§ 40.1-5.3-13. General rights.
(a) Every person committed for care and treatment under the provisions of this chapter shall retain certain constitutional and civil rights. The exercise of these rights may be limited only for good cause, and any limitation must be promptly entered into the person's record. These rights include, but are not limited, to the following:
(1) To be visited privately by a personal physician, attorney, clergyperson, or the mental health advocate, and by other persons at all reasonable times;
(2) To be provided with stationery, writing materials, and postage in reasonable amounts and to have free unrestricted, unopened, and uncensored use of the mail;
(3) To wear one's own clothes, keep and use personal possessions, have access to individual storage space for private use, and reasonable access to the telephone to make and receive confidential calls;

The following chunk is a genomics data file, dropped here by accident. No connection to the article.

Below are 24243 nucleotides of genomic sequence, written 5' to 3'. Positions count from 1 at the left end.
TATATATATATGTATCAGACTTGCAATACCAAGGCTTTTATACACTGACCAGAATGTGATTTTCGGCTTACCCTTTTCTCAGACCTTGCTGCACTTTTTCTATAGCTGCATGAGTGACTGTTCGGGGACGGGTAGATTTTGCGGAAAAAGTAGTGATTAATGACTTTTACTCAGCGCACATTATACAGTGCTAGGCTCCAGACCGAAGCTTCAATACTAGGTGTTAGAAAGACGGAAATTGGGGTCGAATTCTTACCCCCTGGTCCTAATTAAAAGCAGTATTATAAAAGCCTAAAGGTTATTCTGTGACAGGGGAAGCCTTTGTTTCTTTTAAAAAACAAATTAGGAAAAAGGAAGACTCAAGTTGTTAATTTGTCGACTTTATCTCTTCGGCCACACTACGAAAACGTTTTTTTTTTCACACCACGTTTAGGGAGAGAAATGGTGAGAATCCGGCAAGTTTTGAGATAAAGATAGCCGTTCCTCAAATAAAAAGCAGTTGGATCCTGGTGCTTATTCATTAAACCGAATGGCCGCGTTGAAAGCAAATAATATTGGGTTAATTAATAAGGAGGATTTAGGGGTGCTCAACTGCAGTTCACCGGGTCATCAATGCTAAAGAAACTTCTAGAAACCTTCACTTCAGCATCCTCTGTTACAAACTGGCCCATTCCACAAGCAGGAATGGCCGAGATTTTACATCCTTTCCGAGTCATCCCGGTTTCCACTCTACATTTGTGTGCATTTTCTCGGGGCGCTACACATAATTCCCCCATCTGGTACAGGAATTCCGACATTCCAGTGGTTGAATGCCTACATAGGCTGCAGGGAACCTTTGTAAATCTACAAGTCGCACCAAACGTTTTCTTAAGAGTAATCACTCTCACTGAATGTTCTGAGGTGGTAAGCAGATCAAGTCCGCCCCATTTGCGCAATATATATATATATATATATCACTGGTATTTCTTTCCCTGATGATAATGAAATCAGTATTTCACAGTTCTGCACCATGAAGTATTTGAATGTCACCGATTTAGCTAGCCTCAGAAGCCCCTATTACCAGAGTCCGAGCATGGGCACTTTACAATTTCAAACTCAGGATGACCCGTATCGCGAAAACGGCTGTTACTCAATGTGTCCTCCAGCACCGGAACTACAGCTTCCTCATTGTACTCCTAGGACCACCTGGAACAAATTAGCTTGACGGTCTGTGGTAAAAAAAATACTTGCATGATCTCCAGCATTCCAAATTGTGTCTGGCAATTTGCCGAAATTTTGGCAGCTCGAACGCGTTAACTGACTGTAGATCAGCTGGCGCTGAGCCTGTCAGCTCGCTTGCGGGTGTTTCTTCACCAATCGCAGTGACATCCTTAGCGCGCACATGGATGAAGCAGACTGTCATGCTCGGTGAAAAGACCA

(4) To seek independent examinations and opinions from a psychiatrist or mental health professional of his or her choice;
(5) To receive and read literature;
(6) To have access to the mental health advocate upon request;
(7) Not to participate in experimentation in the absence of the person's informed, written consent, or if incompetent, upon an order of substituted judgment;
(8) To freedom from restraint or seclusion, except during an emergency;
(9) To exercise the rights described in this section without reprisal, including reprisal in the form of denial of any appropriate and available treatment or any right or privilege;
(10) To have an opportunity for exercise at least one hour each day.
(b) For the purposes of this section, "emergency" is defined as an imminent threat of serious bodily harm to the patient or to others. A request for informed consent includes a reasonable explanation of the procedure to be followed, the benefits to be expected, the relative advantages of alternative treatments, the potential discomforts and risks, and the right and opportunity to revoke the consent.
(P.L. 1987, ch. 281, § 1.)